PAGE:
Marketing technology may be getting smarter, but it hasn’t erased the need for creative voices. It has just changed the way marketers speak, according to our CEO Brian Giese in the Huffington Post.
Marketing is both an art and a science, writes media relations consultant Lewis Fein in a new article appearing earlier this week in the Huffington Post, but smarter technology is ensuring that science plays a much bigger role.
That’s not to say however, that advanced tech is erasing the art of marketing. It’s just sparking a transformation in the process by giving marketers more time for the creative side by handling the weight of the science.
According to Giese, the technology of marketing, the science behind platforms like InsightBASE® that give marketers the tools they need to identify their prospective customers, should independently gather useful information so marketers don’t have to waste time crunching numbers or pouring over data.
“Technology should be autonomous, with regard to its ability to monitor and curate online signals – behavioral patterns, for example – that make it easier for marketers to identify and engage prospective clients,” Giese said. “That means the technology marketers use must be ahead of the curve, so to speak. It must alert users, in real time, about potential opportunities; it must shape the way marketers communicate.”
So, while it may on the surface seem as though tech is pulling the heart out of marketing, advancements are instead providing critical insight by determining an audience, allowing marketers, especially so those on the B2B side, more time to delve into the creative aspects of the process.
Technology doesn’t replace marketers, it is not the artificial intelligence that will erase the need for marketers and is not the panacea for all marketing problems, Fein writes. Instead, mar-tech has the ability to enhance the marketing process, like throwing a certain spice into a sauce or soup to subtly transform it into something sublime.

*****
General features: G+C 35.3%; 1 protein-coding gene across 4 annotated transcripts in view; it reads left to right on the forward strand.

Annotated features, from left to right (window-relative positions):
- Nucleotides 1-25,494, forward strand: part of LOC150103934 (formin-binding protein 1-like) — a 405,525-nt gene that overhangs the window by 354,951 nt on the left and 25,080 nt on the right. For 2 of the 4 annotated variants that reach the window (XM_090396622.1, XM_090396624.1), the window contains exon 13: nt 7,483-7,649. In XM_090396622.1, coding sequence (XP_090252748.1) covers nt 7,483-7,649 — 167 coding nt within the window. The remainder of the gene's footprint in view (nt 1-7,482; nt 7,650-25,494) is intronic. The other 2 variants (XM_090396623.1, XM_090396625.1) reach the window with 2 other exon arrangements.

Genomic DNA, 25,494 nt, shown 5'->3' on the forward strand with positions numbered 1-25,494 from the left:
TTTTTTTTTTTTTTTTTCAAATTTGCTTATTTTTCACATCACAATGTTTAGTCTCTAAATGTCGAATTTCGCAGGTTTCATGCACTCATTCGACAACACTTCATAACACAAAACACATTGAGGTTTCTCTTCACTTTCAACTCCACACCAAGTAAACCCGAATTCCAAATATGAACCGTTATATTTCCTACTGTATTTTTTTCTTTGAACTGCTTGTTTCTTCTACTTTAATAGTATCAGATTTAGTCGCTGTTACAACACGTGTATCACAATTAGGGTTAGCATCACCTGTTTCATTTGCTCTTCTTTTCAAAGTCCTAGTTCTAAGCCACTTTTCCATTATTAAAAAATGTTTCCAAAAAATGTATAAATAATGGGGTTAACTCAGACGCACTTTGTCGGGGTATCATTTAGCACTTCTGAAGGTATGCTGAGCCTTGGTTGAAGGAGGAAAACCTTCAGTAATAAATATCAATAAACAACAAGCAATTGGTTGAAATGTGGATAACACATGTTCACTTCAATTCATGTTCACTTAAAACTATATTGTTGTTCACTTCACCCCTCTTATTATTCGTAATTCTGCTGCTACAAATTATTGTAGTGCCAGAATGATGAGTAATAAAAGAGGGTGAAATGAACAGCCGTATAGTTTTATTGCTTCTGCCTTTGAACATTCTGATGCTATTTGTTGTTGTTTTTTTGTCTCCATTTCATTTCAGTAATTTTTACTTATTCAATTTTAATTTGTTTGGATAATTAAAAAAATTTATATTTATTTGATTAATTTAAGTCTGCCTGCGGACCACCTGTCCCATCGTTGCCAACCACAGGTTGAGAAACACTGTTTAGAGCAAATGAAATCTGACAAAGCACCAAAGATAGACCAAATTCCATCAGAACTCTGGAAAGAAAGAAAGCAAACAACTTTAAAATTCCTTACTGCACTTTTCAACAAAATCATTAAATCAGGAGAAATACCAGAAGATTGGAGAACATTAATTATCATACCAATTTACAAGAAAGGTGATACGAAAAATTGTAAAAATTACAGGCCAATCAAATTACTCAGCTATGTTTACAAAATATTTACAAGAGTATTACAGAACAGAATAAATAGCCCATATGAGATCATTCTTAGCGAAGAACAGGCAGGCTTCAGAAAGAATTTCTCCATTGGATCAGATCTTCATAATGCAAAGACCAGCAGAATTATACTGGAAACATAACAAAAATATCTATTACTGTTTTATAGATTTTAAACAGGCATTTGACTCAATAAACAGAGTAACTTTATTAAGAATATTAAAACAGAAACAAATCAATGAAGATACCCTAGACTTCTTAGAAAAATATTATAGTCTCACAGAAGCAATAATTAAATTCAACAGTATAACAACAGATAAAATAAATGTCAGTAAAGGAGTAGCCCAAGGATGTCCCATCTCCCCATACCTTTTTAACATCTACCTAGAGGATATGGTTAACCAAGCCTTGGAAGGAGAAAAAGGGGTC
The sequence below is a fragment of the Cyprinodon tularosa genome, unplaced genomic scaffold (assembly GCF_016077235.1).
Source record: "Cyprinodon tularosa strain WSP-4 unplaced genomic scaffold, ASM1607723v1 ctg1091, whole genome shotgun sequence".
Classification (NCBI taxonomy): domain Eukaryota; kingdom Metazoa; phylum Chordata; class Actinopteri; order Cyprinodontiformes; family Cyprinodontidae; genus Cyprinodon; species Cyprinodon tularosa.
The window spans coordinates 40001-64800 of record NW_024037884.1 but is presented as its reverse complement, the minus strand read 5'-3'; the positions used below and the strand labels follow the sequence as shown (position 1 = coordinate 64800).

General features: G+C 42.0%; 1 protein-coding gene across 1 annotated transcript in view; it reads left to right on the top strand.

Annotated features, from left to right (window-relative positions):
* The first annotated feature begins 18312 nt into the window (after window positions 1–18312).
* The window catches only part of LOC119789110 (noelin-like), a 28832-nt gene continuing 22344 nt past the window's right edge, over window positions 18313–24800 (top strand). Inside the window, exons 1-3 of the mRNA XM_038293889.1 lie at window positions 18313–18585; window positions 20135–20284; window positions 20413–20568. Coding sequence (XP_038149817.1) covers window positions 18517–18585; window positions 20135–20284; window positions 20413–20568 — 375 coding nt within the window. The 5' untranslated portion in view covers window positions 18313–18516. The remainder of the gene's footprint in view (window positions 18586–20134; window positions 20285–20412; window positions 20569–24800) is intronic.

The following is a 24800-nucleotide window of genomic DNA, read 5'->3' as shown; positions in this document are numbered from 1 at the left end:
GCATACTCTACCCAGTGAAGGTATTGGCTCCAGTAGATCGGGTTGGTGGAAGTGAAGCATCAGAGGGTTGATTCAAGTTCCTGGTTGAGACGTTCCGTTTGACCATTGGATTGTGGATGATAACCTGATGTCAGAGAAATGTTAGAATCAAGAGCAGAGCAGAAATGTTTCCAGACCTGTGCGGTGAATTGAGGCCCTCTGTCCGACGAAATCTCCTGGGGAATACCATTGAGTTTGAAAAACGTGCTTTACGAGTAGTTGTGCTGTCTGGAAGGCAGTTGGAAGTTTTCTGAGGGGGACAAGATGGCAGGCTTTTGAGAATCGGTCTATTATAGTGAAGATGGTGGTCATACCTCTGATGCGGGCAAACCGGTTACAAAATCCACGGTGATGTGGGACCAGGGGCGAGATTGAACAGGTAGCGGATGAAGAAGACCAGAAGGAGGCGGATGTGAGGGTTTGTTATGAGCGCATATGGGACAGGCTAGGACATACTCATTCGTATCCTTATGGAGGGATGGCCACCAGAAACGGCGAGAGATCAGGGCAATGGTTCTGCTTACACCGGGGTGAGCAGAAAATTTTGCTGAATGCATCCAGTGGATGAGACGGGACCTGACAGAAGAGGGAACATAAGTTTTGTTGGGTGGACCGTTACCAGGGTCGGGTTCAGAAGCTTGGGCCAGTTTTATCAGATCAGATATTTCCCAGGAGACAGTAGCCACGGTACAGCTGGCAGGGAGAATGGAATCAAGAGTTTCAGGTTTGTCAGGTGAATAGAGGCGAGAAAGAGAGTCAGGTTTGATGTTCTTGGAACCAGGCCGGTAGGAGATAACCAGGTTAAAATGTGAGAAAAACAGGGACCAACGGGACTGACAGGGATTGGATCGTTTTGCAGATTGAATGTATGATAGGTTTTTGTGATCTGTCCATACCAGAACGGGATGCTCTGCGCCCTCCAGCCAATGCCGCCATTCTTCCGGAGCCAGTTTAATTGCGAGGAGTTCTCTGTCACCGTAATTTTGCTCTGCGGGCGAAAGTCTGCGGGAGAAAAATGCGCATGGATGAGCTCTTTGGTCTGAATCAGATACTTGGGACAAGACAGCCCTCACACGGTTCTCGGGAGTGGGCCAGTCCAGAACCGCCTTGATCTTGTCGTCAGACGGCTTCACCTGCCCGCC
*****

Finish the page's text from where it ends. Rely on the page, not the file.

The conversation about marketing’s merger of art and science isn’t new. Australian marketing expert Grahame Dowling wrote about it more than a decade ago. What is new is the fast-paced growth in marketing technology.
If properly analyzed, Fein writes, it brings with it an undeniable value, one that enhances the marketing department’s ability to make magic, whether through a purpose-driven campaign that showcases a company’s values or through account-based content that makes a company unforgettable to prospective clients because it gave them something of value.
It works, Giese suggests, as long as the creative side recognizes science’s vast potential, and the two sides present a united front.
Want to read more? This is Fein’s 1st article in this series based on marketing intelligence. To read the related articles, follow these links:
4th article: ABM: A Misunderstood Marketing Strategy?
2nd article: Martech plays big role in customer service